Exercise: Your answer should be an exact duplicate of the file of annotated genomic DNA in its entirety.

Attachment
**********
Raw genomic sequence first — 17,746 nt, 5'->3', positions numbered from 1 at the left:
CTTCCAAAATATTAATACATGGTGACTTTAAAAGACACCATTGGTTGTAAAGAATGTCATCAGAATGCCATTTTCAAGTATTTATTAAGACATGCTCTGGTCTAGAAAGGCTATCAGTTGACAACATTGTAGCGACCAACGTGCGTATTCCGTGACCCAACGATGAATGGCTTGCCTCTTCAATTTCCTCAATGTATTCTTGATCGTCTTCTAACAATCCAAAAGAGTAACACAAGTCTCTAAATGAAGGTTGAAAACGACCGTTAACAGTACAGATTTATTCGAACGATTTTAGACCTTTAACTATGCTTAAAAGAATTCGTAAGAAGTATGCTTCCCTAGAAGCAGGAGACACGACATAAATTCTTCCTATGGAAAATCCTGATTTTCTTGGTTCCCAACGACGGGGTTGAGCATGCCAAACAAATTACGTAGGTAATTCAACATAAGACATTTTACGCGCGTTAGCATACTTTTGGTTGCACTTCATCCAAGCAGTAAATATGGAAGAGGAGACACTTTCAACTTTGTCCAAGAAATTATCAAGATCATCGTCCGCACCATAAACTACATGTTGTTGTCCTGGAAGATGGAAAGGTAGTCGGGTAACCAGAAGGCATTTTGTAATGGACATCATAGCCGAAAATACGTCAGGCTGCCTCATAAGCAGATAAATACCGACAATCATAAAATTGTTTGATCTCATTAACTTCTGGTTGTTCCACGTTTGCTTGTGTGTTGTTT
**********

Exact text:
Raw genomic sequence first — 17,746 nt, 5'->3', positions numbered from 1 at the left:
CTTCCAAAATATTAATACATGGTGACTTTAAAAGACACCATTGGTTGTAAAGAATGTCATCAGAATGCCATTTTCAAGTATTTATTAAGACATGCTCTGGTCTAGAAAGGCTATCAGTTGACAACATTGTAGCGACCAACGTGCGTATTCCGTGACCCAACGATGAATGGCTTGCCTCTTCAATTTCCTCAATGTATTCTTGATCGTCTTCTAACAATCCAAAAGAGTAACACAAGTCTCTAAATGAAGGTTGAAAACGACCGTTAACAGTACAGATTTATTCGAACGATTTTAGACCTTTAACTATGCTTAAAAGAATTCGTAAGAAGTATGCTTCCCTAGAAGCAGGAGACACGACATAAATTCTTCCTATGGAAAATCCTGATTTTCTTGGTTCCCAACGACGGGGTTGAGCATGCCAAACAAATTACGTAGGTAATTCAACATAAGACATTTTACGCGCGTTAGCATACTTTTGGTTGCACTTCATCCAAGCAGTAAATATGGAAGAGGAGACACTTTCAACTTTGTCCAAGAAATTATCAAGATCATCGTCCGCACCATAAACTACATGTTGTTGTCCTGGAAGATGGAAAGGTAGTCGGGTAACCAGAAGGCATTTTGTAATGGACATCATAGCCGAAAATACGTCAGGCTGCCTCATAAGCAGATAAATACCGACAATCATAAAATTGTTTGATCTCATTAACTTCTGGTTGTTCCACGTTTGCTTGTGTGTTGTTT